How Can Rowe Be Successful Without Teachers?

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Roger Rowe is an amazing school. My daughter wakes up each morning excited to see her teachers, whom she views as an extended family. It is the teachers who are the heart and soul of the school and who provide such a nurturing environment. It is so visible how much time and energy they invest in each child; they want our students to do more than simply learn. They want our students to thrive. While budget cuts may require decreased staffing, the school board’s proposal to fire more than 20 of our beloved and invaluable teachers will negatively impact our children and our community.

The feeling of community and sense of belonging is apparent as soon as one enters the school parking lot. Teachers and staff smile and welcome parents and students as they enter the campus. The children are eager to arrive and look so happy to be within such a welcoming space. From our teachers, they learn academics, but also learn to be part of a larger community. They learn about kindness, respect, understanding and personal growth.

Walking into the library feels like coming home. Ms. Halboth is always there with a smile and often a snack. She is happy to help find a book, assist with homework, or simply offer a safe place for a shy student who might want a respite from the noise and boister of the playground.

When it is time for PE, Coach Green is there to motivate the students. She ensures each student set and achieve goals, whether it be becoming a faster runner or becoming brave enough to try a new event at Field Day. Mrs. Colvin strives to show students how fun and exciting science is. Art, music, computer science, public speaking and drama enrich the whole student. Such offerings make our school a unique place of education.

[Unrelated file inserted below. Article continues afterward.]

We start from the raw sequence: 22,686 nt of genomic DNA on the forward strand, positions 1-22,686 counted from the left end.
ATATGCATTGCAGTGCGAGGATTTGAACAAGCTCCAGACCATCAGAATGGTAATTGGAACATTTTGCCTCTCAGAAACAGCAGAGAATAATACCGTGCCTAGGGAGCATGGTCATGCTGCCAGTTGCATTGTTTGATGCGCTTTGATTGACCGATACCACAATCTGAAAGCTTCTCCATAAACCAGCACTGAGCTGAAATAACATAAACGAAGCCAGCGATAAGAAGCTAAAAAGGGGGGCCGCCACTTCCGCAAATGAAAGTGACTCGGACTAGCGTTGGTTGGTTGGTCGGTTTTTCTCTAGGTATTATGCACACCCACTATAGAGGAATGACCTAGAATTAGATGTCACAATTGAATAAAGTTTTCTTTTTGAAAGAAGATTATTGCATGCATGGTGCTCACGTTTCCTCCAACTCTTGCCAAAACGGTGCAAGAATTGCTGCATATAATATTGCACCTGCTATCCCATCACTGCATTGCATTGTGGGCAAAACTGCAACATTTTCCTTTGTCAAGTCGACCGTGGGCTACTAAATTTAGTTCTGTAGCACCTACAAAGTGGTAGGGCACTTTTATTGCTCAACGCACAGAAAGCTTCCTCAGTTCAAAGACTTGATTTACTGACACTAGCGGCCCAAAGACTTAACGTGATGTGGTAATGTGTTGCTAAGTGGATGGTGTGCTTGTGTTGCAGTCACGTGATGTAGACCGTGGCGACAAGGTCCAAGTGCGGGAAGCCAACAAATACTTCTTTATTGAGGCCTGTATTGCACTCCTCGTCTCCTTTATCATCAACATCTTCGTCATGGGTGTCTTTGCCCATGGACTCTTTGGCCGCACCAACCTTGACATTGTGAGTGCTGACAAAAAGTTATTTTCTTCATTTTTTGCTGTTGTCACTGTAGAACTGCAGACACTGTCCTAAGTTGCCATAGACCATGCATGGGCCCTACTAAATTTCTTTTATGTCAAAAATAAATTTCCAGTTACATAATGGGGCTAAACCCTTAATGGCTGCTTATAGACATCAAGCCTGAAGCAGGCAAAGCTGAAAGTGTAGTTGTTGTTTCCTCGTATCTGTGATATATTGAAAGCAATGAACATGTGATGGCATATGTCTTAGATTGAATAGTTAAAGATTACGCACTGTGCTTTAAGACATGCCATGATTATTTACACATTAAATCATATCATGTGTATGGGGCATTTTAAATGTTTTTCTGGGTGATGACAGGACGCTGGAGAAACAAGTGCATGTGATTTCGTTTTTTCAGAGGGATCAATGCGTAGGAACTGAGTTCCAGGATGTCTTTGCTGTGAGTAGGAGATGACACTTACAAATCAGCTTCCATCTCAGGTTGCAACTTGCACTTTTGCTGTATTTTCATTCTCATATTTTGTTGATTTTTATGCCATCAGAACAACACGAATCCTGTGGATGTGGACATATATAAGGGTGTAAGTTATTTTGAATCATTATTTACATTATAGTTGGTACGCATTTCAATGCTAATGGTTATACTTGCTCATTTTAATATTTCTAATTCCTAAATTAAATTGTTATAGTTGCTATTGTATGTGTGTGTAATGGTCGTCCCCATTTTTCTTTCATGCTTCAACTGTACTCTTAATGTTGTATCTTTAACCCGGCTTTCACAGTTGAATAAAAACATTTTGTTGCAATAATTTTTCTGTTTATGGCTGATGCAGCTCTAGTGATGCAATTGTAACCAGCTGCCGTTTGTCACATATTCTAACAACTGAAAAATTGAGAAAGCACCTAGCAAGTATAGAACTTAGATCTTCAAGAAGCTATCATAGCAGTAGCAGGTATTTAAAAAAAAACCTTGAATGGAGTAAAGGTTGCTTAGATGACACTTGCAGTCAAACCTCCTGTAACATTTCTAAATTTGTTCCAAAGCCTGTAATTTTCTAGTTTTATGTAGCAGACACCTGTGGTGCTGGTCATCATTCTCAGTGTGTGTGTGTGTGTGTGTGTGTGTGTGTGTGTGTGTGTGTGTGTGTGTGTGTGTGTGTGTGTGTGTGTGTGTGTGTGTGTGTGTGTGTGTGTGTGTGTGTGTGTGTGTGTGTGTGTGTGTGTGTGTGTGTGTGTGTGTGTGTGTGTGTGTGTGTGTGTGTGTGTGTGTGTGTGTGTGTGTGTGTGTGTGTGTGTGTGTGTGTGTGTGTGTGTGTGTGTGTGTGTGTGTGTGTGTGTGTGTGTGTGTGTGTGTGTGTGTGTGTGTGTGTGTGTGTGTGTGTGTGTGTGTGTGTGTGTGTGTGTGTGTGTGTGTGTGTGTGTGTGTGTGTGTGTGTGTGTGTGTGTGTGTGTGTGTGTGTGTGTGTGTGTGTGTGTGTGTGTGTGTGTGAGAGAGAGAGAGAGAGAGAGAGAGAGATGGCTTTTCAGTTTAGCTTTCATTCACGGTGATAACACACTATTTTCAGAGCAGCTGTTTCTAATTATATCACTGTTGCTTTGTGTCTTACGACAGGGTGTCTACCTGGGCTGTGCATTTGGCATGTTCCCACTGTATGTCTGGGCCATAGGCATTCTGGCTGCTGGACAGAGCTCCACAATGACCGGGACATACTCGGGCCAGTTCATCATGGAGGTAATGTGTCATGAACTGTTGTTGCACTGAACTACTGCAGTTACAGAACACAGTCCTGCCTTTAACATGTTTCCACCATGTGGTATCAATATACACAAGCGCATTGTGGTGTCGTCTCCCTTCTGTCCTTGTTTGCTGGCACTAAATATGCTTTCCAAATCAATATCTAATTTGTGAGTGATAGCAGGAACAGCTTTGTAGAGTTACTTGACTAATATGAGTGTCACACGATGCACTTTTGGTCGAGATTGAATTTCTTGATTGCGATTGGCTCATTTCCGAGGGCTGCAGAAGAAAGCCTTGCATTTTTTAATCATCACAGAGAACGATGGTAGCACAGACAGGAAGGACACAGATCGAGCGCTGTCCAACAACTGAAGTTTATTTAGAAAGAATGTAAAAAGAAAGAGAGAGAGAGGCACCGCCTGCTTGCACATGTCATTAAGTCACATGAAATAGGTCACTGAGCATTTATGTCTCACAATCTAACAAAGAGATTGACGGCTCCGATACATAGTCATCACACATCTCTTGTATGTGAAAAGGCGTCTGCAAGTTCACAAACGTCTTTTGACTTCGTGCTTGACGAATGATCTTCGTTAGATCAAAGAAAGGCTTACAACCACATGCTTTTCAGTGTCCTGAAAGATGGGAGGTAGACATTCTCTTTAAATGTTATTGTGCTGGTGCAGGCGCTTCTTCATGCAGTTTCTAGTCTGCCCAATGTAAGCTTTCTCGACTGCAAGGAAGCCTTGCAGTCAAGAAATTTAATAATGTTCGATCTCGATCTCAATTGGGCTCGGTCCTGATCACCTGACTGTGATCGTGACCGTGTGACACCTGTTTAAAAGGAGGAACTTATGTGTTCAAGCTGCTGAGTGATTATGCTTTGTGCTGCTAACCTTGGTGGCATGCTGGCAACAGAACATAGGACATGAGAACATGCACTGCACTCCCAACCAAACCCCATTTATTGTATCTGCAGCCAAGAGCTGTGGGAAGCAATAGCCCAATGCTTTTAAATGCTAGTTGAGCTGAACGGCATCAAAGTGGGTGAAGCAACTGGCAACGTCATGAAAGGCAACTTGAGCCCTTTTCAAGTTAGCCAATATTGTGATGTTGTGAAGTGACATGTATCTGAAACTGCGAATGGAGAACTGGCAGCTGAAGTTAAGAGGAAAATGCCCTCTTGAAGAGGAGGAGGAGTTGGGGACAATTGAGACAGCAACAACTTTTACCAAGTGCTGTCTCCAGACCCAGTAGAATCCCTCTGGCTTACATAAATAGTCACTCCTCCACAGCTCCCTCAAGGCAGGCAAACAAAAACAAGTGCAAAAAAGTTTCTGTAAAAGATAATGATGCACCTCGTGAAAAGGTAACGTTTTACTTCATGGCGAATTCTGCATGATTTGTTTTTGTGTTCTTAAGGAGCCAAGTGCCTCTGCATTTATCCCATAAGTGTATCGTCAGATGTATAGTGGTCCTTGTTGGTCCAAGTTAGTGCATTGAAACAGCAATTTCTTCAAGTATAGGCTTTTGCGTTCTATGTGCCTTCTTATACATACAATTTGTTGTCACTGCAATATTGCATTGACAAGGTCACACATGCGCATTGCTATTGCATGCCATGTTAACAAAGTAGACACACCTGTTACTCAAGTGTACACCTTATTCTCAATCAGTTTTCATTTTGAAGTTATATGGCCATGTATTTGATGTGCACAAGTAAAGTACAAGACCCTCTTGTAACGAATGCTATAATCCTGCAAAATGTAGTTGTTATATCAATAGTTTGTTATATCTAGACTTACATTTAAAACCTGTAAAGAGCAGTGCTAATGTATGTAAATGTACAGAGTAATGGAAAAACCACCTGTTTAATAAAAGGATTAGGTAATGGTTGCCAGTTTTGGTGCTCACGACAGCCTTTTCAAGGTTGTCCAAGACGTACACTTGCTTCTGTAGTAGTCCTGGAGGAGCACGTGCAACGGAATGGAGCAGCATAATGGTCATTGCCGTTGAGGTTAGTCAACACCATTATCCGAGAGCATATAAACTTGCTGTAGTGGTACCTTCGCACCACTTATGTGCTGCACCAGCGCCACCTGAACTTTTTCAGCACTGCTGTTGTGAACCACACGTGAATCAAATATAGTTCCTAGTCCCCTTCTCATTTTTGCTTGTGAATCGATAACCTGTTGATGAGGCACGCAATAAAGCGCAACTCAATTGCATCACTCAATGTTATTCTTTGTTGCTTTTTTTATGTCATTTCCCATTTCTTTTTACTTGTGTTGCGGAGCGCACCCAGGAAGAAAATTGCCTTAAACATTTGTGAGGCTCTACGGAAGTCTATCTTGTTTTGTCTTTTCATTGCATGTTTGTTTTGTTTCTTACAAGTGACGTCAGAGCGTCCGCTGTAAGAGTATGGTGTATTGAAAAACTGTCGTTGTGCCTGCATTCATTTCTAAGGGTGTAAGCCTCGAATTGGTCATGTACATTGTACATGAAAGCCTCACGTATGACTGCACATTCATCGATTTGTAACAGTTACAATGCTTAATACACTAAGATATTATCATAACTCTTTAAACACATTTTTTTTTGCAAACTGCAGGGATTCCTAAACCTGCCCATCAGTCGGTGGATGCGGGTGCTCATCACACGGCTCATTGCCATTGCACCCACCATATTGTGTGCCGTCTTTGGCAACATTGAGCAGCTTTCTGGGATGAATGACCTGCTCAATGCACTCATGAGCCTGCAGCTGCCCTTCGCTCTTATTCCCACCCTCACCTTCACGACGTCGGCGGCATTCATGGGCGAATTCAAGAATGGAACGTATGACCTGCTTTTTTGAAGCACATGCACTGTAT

It is our teachers who make this school extraordinary. We have a culture and climate unlike any other school. Many families move here specifically because of this wonderful school. Removing these teachers harms not only our children and the school, but an important community asset. The strength of the school strongly influences property values.

Our school, like many public institutions in California, is facing a budget crisis. We understand this requires decreased staffing, but our community is very worried about the impact to our children. Over 20 teachers (more than 30% of the faculty) have received notice they may be terminated. They are understandably anxious, yet put on brave faces and continue to teach and nurture our children every day, trying to forget they may soon be unemployed.

Are there not other alternatives other than massive layoffs? Why have non-teaching positions not been evaluated for elimination? The previous superintendent assured us that in managing the budget any reduction in teaching staff would be a last resort. Where is that assurance now?

The leadership of the school, the school board and new superintendent, have remained silent as the community pleads for information. How will the school continue to offer support to students who need reading and math intervention? Who will teach computer science? What curriculum will be used for math? This is a public school, and our elected officials are obligated to represent the community. Why have our questions not been addressed?

 


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